Fast Track CIRP

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The Insolvency and Bankruptcy Code, 2016 (hereinafter referred as the Code) was introduced to speed up the process of dissolution. The resolution process took about 4.3 years on average for completing the process of dissolution as compared to 1 year and 1.5 year for United Kingdom and United States respectively, it took much time. After the introduction of the act, this duration has come down to 1.6 years in India as of 2019.

Before the introduction of the Code, called Sick Industrial Companies (Special Provisions) Act, 1985 governed the provisions and procedure of Insolvency and Bankruptcy. Board of Industrial and Financial Resolution aimed at revival of the companies declared “sick”. The time for revival took much of the court’s time and resources and thus the Code was introduced. Under the Code, new tribunals named National Company Law Tribunal and National Appellate Country Law Tribunal were incorporated. 

The Code aims for a timebound resolution for the insolvency process and it would not be wrong to conclude that the Government is able to achieve the set target. Chapter 2 of the Code contains the provisions for the process of Corporate Insolvency Resolution Process.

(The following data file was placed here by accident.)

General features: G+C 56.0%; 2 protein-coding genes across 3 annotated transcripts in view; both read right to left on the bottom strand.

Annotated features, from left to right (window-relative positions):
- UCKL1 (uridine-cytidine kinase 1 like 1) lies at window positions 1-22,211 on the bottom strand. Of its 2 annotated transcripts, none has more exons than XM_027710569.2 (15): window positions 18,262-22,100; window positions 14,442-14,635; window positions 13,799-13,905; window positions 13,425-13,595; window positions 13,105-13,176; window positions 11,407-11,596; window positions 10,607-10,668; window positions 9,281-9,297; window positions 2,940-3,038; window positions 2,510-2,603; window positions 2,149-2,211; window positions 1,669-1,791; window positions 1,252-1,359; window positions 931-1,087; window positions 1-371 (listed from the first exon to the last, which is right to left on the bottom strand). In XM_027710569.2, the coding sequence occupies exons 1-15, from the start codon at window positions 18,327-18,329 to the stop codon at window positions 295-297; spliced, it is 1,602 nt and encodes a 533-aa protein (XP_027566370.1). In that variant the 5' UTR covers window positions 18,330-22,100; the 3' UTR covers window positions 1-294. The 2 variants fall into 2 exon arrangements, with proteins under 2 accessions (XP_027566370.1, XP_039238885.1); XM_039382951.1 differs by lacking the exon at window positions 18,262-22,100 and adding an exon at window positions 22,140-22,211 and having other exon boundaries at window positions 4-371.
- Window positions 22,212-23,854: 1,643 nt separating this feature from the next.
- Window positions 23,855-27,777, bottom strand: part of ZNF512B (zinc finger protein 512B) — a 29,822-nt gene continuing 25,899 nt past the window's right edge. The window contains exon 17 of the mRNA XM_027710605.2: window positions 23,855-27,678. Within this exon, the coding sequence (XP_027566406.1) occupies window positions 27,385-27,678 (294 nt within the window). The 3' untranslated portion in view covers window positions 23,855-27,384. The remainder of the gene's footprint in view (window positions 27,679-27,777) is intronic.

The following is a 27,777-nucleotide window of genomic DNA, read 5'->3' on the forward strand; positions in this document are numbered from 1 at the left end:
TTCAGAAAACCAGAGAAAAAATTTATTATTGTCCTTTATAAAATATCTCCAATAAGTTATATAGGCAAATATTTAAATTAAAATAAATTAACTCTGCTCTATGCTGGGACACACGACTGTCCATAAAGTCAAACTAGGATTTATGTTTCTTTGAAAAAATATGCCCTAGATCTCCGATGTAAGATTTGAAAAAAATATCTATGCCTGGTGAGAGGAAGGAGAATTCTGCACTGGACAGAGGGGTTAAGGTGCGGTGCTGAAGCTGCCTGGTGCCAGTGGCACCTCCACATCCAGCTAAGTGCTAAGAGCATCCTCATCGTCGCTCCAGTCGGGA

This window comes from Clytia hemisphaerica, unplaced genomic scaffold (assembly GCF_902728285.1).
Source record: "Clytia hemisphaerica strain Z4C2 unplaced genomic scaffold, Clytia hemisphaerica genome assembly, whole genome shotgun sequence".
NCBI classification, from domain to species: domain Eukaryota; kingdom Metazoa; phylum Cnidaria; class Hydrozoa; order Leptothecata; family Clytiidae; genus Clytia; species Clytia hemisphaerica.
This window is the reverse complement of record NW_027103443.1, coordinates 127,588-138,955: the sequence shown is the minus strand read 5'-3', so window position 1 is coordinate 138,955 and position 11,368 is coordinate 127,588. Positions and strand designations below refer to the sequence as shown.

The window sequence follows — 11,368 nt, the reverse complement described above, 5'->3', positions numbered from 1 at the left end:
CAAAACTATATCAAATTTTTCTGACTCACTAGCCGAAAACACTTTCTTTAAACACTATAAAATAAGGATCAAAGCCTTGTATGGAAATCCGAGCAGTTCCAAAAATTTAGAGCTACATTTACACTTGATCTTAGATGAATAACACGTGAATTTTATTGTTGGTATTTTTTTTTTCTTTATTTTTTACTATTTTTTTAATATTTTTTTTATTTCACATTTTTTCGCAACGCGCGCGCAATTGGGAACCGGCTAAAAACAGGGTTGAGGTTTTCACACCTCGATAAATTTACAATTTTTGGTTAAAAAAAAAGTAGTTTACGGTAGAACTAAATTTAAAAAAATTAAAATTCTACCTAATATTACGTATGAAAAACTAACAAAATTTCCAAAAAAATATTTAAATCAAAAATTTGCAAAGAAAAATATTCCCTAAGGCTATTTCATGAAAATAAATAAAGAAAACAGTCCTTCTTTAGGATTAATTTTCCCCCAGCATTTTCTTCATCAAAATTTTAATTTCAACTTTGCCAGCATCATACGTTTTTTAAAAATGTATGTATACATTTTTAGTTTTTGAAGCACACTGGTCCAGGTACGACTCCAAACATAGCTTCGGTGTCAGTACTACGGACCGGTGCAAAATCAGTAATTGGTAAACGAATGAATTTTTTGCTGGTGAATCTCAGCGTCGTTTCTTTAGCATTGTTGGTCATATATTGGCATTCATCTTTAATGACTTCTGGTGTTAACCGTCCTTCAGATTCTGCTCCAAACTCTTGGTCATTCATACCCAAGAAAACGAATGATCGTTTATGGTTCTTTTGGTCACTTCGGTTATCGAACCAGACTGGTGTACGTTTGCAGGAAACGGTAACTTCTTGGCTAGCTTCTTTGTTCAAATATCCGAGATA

Need of Fast Track Proceedings

The Insolvency and Bankruptcy Code, 2016 has significantly helped significantly to reduce the time for the insolvency process. Further, the Code provides for Fast Track Corporate Insolvency Process, which allows the operational creditor and corporate debtor to file for an insolvency process to recover debt or dissolve the corporate person for whatever reason respectively. Also, to make a trust for the foreign creditors as it would help them recover their debt faster. This will increase the ranking of India in ease of doing business. 

To initiate a Fast Track Corporate Insolvency Resolution Process in respect of the Corporate Debtor, the company can be a be small company as defined under clause 85 of the Companies act, 2013, an unlisted company with total assets reported in the financial statement of not more than INR 1 crore or start-up (other than a partnership firm).

Completing an insolvency procedure in just 90 days (which could be extended for not more than 45 days) couldhelp the corporate debtor to recover the debt in a faster manner, and does not has to wait for 180 days as compared to the usual method. Also, the small companies can be dissolved within the stipulated time which would also help in reduce the burden of court. 

India being a fast-emerging nation, a fast track corporate insolvency resolution process as provided under the Code will encourage upcoming businesses and start-ups and will prove an easier gateway for the failed business ventures.

Initiation of Proceedings

The fast track corporate insolvency process has been provided in Chapter 4 of the Code and can be initiated under Section 55 of the Code. Section 56 of the Code provides 90 days of duration for the Corporate Insolvency Resolution Process.